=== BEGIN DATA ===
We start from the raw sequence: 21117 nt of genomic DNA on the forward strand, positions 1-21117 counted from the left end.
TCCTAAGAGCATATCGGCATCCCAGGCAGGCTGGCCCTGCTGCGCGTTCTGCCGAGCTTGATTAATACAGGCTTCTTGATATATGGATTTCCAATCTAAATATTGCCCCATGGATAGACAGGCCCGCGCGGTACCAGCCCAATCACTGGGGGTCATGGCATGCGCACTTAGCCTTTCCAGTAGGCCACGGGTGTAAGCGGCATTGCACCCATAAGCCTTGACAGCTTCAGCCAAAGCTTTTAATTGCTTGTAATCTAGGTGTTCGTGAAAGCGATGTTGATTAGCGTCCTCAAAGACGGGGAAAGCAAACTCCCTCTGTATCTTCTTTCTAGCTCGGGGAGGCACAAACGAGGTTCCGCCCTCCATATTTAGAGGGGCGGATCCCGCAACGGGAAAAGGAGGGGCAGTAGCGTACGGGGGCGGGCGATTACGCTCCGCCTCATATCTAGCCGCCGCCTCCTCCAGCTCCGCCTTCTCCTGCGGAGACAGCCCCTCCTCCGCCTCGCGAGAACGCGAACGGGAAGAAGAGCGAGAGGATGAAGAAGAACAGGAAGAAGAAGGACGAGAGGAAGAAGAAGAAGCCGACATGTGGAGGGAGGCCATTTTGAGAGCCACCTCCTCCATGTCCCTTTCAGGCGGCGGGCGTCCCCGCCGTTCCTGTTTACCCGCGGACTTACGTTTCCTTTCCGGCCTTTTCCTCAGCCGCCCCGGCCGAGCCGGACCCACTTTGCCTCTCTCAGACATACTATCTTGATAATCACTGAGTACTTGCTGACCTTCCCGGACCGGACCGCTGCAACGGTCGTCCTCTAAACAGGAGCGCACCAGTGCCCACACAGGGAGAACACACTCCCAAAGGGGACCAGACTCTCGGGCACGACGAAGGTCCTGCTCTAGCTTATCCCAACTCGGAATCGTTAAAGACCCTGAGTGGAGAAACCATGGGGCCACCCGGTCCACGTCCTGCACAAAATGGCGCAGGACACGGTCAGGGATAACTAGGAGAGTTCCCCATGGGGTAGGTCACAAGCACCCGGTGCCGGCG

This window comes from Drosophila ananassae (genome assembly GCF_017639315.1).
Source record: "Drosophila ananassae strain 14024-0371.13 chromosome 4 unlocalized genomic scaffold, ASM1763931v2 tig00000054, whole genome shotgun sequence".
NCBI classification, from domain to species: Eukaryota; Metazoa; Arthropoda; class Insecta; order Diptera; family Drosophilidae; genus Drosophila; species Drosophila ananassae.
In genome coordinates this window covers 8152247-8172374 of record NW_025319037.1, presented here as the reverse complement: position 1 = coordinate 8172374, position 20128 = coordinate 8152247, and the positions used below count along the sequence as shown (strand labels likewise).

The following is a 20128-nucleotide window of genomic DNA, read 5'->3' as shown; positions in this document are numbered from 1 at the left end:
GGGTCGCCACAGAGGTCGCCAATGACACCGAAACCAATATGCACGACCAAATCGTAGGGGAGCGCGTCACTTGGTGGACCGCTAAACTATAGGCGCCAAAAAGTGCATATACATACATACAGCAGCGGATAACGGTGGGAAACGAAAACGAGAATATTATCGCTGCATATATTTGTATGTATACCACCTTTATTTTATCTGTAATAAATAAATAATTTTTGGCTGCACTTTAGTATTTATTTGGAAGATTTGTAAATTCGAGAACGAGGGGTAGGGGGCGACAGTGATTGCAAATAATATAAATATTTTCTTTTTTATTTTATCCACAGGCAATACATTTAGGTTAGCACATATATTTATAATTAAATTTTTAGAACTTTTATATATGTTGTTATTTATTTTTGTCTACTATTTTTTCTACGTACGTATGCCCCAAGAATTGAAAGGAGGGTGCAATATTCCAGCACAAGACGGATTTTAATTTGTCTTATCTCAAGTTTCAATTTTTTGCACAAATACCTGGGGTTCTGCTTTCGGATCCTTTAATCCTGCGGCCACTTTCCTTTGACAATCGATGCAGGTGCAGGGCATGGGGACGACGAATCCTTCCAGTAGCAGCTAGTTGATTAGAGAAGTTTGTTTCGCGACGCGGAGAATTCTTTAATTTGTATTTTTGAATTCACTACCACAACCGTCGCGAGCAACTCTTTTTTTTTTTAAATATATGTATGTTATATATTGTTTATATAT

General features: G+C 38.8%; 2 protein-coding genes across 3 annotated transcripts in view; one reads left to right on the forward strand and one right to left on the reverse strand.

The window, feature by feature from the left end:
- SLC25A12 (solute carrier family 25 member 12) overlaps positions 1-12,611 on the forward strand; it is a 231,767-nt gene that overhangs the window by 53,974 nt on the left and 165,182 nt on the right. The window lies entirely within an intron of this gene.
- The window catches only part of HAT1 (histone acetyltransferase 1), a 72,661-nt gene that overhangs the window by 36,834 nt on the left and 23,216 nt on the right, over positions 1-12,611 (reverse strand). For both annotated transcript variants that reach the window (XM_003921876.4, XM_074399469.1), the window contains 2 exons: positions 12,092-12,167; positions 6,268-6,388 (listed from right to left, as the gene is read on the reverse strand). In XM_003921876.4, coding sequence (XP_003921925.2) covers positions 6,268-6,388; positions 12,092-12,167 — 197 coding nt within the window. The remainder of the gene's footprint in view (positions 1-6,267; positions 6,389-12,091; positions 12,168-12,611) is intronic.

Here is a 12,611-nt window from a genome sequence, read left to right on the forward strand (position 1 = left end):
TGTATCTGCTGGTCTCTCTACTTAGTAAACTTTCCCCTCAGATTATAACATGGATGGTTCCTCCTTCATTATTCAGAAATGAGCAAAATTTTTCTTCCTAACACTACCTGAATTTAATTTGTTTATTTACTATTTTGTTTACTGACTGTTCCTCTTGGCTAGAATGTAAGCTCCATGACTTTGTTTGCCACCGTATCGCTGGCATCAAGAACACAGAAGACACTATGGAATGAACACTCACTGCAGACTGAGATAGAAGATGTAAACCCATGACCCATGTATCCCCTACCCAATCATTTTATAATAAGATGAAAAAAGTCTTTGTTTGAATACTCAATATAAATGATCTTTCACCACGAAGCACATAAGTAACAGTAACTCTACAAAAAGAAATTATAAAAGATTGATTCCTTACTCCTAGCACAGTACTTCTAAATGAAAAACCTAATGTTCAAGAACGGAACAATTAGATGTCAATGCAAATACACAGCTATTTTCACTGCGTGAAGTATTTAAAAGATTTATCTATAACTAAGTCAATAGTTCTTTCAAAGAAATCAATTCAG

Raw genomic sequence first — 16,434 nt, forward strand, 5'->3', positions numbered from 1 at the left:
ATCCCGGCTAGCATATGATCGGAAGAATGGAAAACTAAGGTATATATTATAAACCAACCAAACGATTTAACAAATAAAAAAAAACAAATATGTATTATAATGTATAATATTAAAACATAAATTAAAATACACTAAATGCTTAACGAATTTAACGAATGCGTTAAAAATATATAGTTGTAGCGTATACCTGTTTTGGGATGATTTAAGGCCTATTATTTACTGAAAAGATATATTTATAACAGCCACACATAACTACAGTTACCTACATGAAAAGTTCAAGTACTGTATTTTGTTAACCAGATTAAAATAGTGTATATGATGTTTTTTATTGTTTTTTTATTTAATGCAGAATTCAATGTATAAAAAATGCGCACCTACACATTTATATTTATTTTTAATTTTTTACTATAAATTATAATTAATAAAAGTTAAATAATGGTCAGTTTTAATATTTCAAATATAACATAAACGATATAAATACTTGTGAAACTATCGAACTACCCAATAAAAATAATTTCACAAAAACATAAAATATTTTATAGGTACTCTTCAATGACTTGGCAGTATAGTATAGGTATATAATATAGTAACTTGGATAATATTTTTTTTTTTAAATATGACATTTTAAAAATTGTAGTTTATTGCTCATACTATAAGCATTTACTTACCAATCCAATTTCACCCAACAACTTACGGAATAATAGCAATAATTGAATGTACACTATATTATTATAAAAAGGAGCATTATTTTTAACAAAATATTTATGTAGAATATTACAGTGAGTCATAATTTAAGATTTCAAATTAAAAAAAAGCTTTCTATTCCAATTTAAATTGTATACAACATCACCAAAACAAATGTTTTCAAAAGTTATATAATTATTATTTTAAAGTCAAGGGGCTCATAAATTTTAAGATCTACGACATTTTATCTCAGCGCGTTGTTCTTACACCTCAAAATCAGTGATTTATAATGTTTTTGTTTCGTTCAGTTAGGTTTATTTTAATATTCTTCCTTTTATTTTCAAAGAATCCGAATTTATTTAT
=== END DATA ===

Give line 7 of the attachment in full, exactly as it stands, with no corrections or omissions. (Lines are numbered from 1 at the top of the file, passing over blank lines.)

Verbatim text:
The following is a 20128-nucleotide window of genomic DNA, read 5'->3' as shown; positions in this document are numbered from 1 at the left end: